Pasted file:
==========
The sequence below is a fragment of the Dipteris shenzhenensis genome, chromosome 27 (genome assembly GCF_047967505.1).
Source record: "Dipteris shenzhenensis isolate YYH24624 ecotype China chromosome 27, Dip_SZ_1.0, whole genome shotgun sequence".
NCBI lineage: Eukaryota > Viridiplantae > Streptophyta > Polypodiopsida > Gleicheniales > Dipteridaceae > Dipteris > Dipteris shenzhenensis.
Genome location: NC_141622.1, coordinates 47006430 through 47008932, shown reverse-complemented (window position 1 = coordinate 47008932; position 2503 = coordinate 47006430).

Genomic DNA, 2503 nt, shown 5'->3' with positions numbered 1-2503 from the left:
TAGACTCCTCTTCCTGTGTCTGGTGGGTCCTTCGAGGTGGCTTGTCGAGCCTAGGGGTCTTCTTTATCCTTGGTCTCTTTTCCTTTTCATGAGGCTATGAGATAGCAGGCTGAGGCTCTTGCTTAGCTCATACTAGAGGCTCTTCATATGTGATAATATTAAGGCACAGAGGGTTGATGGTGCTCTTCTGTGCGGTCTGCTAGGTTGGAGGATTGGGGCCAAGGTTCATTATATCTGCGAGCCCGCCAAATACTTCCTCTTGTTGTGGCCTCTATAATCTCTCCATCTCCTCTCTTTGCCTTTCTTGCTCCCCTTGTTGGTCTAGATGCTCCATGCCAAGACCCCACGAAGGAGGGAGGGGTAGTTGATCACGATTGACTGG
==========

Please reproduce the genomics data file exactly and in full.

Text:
The sequence below is a fragment of the Dipteris shenzhenensis genome, chromosome 27 (genome assembly GCF_047967505.1).
Source record: "Dipteris shenzhenensis isolate YYH24624 ecotype China chromosome 27, Dip_SZ_1.0, whole genome shotgun sequence".
NCBI lineage: Eukaryota > Viridiplantae > Streptophyta > Polypodiopsida > Gleicheniales > Dipteridaceae > Dipteris > Dipteris shenzhenensis.
Genome location: NC_141622.1, coordinates 47006430 through 47008932, shown reverse-complemented (window position 1 = coordinate 47008932; position 2503 = coordinate 47006430).

Genomic DNA, 2503 nt, shown 5'->3' with positions numbered 1-2503 from the left:
TAGACTCCTCTTCCTGTGTCTGGTGGGTCCTTCGAGGTGGCTTGTCGAGCCTAGGGGTCTTCTTTATCCTTGGTCTCTTTTCCTTTTCATGAGGCTATGAGATAGCAGGCTGAGGCTCTTGCTTAGCTCATACTAGAGGCTCTTCATATGTGATAATATTAAGGCACAGAGGGTTGATGGTGCTCTTCTGTGCGGTCTGCTAGGTTGGAGGATTGGGGCCAAGGTTCATTATATCTGCGAGCCCGCCAAATACTTCCTCTTGTTGTGGCCTCTATAATCTCTCCATCTCCTCTCTTTGCCTTTCTTGCTCCCCTTGTTGGTCTAGATGCTCCATGCCAAGACCCCACGAAGGAGGGAGGGGTAGTTGATCACGATTGACTGG